It is also desirable to sharply reduce the response of the equalizer above the highest audible frequency of 15 kHz to prevent spurious inaudible signals from overloading the amplifiers or speakers and thereby effectively increase the dynamic range of the reproducing system for audible frequencies.
The active equalizer according to the invention also is arranged to help obtain optimum performance in the presence of varying room acoustics and speaker placement in different listening rooms. The treble frequency contour control adjusts the high frequencies to compensate for materials that might affect the high frequency absorption of the room or for curtains or other lightly absorbing materials that might be located on the wall behind the speakers where complete reflection at these frequencies is preferred. The mid-bass control adjusts for those frequencies most affected by placing the apeaker in different locations in the room and for different amounts of mid-bass absorbing materials in the room.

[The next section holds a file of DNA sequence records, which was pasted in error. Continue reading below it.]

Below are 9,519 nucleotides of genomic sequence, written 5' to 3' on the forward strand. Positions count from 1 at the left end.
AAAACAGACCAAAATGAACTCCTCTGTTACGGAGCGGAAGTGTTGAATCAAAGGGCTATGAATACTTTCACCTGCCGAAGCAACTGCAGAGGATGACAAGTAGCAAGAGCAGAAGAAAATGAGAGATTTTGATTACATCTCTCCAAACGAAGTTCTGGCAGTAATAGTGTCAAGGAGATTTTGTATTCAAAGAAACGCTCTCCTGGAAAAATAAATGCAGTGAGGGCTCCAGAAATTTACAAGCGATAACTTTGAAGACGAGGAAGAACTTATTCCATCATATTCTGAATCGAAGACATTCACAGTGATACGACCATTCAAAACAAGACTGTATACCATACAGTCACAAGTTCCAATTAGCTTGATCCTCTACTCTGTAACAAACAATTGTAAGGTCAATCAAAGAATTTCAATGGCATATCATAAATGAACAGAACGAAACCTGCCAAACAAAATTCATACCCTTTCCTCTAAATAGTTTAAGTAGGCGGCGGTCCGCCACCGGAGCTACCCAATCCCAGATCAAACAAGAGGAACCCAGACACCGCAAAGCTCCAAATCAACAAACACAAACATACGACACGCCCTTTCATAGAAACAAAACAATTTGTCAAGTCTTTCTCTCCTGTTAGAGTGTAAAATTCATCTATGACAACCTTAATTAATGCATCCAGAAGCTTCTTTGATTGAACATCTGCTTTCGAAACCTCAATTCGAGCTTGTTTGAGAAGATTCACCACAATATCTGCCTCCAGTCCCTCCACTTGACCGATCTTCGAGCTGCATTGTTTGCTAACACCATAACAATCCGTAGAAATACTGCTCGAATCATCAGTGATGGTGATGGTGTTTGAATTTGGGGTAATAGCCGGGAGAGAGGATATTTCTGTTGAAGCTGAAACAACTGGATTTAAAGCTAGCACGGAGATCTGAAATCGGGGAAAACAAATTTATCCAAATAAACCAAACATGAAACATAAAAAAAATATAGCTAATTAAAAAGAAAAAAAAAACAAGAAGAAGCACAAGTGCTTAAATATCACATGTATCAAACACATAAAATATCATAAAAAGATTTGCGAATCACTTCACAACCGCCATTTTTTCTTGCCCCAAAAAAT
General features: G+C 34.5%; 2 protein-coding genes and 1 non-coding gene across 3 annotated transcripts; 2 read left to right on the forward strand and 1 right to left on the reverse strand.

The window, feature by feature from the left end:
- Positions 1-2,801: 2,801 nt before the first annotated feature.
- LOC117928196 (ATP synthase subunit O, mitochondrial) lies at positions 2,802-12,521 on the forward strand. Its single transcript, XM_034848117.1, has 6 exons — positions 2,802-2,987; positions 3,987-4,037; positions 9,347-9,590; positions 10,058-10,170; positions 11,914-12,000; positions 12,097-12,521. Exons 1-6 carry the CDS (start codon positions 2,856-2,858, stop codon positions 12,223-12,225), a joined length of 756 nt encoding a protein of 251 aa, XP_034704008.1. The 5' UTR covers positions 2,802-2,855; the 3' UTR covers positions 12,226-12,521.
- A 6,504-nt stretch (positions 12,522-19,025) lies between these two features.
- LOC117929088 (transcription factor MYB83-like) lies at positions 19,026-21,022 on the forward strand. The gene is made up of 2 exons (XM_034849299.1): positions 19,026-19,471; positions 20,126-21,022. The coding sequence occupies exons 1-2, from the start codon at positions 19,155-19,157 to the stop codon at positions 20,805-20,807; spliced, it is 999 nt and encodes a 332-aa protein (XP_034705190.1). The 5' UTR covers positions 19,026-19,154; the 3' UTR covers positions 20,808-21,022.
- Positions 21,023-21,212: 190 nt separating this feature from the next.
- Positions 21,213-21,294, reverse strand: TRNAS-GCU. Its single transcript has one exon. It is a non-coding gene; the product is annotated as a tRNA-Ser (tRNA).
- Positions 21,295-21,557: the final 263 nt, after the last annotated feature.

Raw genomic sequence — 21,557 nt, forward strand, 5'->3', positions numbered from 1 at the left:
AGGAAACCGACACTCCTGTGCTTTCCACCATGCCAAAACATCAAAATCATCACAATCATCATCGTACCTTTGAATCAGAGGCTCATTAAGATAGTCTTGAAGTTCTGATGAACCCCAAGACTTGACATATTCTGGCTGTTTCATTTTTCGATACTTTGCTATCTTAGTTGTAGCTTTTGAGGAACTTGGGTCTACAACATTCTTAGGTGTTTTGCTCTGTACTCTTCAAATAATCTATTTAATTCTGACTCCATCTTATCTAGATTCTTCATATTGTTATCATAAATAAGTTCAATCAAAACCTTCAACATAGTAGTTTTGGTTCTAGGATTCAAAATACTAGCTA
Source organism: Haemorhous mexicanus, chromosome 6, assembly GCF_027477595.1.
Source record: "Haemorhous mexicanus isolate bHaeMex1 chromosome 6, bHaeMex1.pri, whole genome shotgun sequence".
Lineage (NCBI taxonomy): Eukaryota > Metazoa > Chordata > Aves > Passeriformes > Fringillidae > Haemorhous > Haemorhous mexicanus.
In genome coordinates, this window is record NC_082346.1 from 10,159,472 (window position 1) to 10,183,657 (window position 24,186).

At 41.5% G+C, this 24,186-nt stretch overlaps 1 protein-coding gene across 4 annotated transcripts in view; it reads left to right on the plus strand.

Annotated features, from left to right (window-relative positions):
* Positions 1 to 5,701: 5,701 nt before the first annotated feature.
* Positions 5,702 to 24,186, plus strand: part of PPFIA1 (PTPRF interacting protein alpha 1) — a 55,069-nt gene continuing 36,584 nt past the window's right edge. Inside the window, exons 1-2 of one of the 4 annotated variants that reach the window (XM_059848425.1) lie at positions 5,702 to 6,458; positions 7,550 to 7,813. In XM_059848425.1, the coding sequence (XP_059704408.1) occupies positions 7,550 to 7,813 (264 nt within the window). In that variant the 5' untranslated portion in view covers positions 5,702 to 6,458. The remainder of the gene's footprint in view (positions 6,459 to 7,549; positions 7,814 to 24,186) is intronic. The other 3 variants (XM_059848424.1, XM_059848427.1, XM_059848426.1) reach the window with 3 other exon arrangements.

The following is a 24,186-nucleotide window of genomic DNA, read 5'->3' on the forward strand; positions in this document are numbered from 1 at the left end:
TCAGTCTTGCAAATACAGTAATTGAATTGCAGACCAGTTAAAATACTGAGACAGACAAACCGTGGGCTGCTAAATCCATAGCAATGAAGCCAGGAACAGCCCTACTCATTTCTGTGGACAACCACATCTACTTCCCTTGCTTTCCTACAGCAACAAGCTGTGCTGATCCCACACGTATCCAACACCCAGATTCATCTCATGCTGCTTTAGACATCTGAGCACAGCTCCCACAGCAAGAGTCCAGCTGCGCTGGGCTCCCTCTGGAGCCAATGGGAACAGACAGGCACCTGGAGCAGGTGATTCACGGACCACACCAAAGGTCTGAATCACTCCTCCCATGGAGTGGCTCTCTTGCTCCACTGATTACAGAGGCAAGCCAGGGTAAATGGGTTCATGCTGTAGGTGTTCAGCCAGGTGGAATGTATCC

As indicated above, in a multiple-driver loudspeaker system where the drivers operate in the same frequency range and share a common cavity having one or more port tubes or drone cones, there is a potential instability associated with variations in the characteristics between drivers. The problem may occur essentially in the frequency range between resonance of the cavity acoustic compliance with the port tube or drone cone acoustic mass, typically about 40 Hz, and the fundamental resonance of the loudspeaker system, determined by enclosure volume and driver electromechanical characteristics, typically about 150 Hz. Consider the two-driver case represented in FIG. 9 with drivers 71 and 72 connected in phase and electrical forces Fx and Fy applied to drivers 71 and 72, respectively, driving the cones inward. If driver 72 is stronger so that the force Fy is greater than the force Fx, the pressure inside cavity 73 may cause the cone of driver 71 to move outward in phase opposition to the movement of the cone of driver 72. In extreme cases the voice coil on driver 71 may be driven completely outside the air gap, and this excessive motion will cause undesirable distortion, reduction in maximum bass output and potential early failure of the driver. Although this problem may also be encountered in unported systems, the problem is more severe in ported or drone cone systems in which the drivers operate over the low audio frequency range where the port or drone cone is effective in increasing the pressure on the cones. One means for preventing the in-phase-connected drivers from having one or more cones move in phase opposition to the other or others is to divide the enclosure into separate cavities to reduce coupling as described above. Another means comprises using drivers with stiff spiders, a less preferred approach because drivers with stiff spiders are hard to control and lower the bass efficiency of the system.